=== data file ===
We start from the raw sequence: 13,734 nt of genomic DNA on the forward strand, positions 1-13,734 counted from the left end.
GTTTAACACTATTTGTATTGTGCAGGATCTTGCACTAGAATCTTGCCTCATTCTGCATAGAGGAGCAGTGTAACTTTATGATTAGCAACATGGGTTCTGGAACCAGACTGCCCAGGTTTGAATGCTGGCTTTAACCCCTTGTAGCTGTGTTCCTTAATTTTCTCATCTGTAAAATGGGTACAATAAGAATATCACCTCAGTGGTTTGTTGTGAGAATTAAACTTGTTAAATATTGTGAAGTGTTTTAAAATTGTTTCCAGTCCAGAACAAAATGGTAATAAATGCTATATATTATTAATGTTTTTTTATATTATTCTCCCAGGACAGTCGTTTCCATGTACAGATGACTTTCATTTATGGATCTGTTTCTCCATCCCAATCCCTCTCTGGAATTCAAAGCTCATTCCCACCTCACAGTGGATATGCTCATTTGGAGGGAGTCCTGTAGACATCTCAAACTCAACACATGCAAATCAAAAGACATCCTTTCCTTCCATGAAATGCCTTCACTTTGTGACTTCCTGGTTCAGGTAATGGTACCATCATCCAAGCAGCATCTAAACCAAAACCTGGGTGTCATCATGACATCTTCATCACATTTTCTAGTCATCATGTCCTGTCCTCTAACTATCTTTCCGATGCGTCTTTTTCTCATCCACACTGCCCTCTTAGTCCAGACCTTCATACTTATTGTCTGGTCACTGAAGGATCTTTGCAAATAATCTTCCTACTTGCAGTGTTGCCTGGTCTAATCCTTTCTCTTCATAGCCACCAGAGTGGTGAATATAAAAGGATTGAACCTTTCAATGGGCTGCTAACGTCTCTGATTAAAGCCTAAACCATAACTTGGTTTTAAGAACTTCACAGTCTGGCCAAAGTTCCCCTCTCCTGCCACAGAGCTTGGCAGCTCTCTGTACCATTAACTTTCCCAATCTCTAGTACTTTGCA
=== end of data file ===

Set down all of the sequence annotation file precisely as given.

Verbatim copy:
We start from the raw sequence: 13,734 nt of genomic DNA on the forward strand, positions 1-13,734 counted from the left end.
GTTTAACACTATTTGTATTGTGCAGGATCTTGCACTAGAATCTTGCCTCATTCTGCATAGAGGAGCAGTGTAACTTTATGATTAGCAACATGGGTTCTGGAACCAGACTGCCCAGGTTTGAATGCTGGCTTTAACCCCTTGTAGCTGTGTTCCTTAATTTTCTCATCTGTAAAATGGGTACAATAAGAATATCACCTCAGTGGTTTGTTGTGAGAATTAAACTTGTTAAATATTGTGAAGTGTTTTAAAATTGTTTCCAGTCCAGAACAAAATGGTAATAAATGCTATATATTATTAATGTTTTTTTATATTATTCTCCCAGGACAGTCGTTTCCATGTACAGATGACTTTCATTTATGGATCTGTTTCTCCATCCCAATCCCTCTCTGGAATTCAAAGCTCATTCCCACCTCACAGTGGATATGCTCATTTGGAGGGAGTCCTGTAGACATCTCAAACTCAACACATGCAAATCAAAAGACATCCTTTCCTTCCATGAAATGCCTTCACTTTGTGACTTCCTGGTTCAGGTAATGGTACCATCATCCAAGCAGCATCTAAACCAAAACCTGGGTGTCATCATGACATCTTCATCACATTTTCTAGTCATCATGTCCTGTCCTCTAACTATCTTTCCGATGCGTCTTTTTCTCATCCACACTGCCCTCTTAGTCCAGACCTTCATACTTATTGTCTGGTCACTGAAGGATCTTTGCAAATAATCTTCCTACTTGCAGTGTTGCCTGGTCTAATCCTTTCTCTTCATAGCCACCAGAGTGGTGAATATAAAAGGATTGAACCTTTCAATGGGCTGCTAACGTCTCTGATTAAAGCCTAAACCATAACTTGGTTTTAAGAACTTCACAGTCTGGCCAAAGTTCCCCTCTCCTGCCACAGAGCTTGGCAGCTCTCTGTACCATTAACTTTCCCAATCTCTAGTACTTTGCA